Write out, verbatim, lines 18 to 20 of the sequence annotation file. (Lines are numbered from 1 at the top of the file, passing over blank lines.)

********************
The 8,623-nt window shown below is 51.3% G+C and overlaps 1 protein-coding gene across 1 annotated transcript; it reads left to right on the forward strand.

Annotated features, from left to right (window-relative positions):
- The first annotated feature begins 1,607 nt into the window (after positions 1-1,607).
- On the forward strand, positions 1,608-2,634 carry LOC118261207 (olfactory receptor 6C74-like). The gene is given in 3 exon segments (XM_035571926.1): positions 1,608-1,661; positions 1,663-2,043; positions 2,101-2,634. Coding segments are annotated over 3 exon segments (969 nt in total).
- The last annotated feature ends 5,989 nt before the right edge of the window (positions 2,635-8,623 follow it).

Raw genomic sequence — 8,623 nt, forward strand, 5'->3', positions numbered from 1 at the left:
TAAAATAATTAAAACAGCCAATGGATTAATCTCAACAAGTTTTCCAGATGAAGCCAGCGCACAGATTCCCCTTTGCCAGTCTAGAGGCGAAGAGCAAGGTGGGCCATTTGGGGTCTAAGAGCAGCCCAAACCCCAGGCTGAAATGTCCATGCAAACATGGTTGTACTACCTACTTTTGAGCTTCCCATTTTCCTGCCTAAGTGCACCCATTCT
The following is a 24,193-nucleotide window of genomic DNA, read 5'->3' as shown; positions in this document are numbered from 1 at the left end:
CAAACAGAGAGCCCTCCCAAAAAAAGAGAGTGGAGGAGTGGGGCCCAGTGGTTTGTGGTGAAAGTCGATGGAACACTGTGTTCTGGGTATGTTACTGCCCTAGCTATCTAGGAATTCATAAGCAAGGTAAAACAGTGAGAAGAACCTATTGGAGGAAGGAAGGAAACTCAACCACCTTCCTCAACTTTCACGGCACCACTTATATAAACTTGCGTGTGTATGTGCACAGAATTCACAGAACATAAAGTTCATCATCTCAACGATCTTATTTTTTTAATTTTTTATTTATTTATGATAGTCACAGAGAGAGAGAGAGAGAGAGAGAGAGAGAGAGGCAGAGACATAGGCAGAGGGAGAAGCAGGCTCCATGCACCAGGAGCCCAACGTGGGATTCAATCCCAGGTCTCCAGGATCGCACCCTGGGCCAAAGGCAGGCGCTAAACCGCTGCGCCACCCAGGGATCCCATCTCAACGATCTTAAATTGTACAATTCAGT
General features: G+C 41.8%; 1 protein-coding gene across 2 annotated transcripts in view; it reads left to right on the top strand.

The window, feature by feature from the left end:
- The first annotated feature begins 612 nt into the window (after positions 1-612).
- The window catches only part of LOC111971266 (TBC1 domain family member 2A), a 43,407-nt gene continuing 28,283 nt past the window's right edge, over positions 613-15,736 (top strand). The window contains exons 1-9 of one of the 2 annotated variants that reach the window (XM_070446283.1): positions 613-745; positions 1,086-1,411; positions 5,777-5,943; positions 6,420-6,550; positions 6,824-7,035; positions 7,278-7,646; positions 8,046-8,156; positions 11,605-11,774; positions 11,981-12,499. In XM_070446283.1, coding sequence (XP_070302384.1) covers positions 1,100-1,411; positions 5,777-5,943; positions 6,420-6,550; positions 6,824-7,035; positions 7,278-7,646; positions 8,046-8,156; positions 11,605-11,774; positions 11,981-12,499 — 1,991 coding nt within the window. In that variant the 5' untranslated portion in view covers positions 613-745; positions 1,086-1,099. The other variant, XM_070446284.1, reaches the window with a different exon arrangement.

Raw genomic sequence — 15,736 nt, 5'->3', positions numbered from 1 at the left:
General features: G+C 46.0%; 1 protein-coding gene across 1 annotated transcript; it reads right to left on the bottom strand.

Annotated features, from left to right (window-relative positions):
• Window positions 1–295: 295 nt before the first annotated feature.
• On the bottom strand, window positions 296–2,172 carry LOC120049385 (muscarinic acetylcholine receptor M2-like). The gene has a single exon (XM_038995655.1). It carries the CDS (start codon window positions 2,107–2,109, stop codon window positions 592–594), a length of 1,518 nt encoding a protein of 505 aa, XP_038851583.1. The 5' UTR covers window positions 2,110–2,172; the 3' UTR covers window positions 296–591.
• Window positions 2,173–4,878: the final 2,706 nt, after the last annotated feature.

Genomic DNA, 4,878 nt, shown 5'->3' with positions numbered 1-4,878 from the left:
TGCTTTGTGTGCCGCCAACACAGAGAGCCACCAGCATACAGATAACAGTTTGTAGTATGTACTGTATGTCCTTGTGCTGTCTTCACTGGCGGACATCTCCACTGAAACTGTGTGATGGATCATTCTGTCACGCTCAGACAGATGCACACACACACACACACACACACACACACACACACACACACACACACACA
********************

• On the bottom strand, window positions 296–2,172 carry LOC120049385 (muscarinic acetylcholine receptor M2-like). The gene has a single exon (XM_038995655.1). It carries the CDS (start codon window positions 2,107–2,109, stop codon window positions 592–594), a length of 1,518 nt encoding a protein of 505 aa, XP_038851583.1. The 5' UTR covers window positions 2,110–2,172; the 3' UTR covers window positions 296–591.
• Window positions 2,173–4,878: the final 2,706 nt, after the last annotated feature.

Genomic DNA, 4,878 nt, shown 5'->3' with positions numbered 1-4,878 from the left: